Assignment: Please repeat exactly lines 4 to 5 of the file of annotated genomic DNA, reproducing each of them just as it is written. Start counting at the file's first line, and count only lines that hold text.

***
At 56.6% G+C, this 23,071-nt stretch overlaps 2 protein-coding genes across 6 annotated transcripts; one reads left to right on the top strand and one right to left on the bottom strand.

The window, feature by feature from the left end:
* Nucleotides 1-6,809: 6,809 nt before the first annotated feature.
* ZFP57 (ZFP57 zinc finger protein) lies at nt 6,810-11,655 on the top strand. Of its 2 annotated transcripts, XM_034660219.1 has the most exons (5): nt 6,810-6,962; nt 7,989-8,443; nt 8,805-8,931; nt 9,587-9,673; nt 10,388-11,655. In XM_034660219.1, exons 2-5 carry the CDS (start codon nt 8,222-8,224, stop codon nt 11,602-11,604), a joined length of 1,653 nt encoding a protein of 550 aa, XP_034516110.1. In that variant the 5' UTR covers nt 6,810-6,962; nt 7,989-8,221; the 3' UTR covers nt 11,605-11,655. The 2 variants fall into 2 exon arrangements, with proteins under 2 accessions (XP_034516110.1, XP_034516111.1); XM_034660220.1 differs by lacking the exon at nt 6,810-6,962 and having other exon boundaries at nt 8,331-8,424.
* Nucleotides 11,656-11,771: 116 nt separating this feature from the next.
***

* ZFP57 (ZFP57 zinc finger protein) lies at nt 6,810-11,655 on the top strand. Of its 2 annotated transcripts, XM_034660219.1 has the most exons (5): nt 6,810-6,962; nt 7,989-8,443; nt 8,805-8,931; nt 9,587-9,673; nt 10,388-11,655. In XM_034660219.1, exons 2-5 carry the CDS (start codon nt 8,222-8,224, stop codon nt 11,602-11,604), a joined length of 1,653 nt encoding a protein of 550 aa, XP_034516110.1. In that variant the 5' UTR covers nt 6,810-6,962; nt 7,989-8,221; the 3' UTR covers nt 11,605-11,655. The 2 variants fall into 2 exon arrangements, with proteins under 2 accessions (XP_034516110.1, XP_034516111.1); XM_034660220.1 differs by lacking the exon at nt 6,810-6,962 and having other exon boundaries at nt 8,331-8,424.
* Nucleotides 11,656-11,771: 116 nt separating this feature from the next.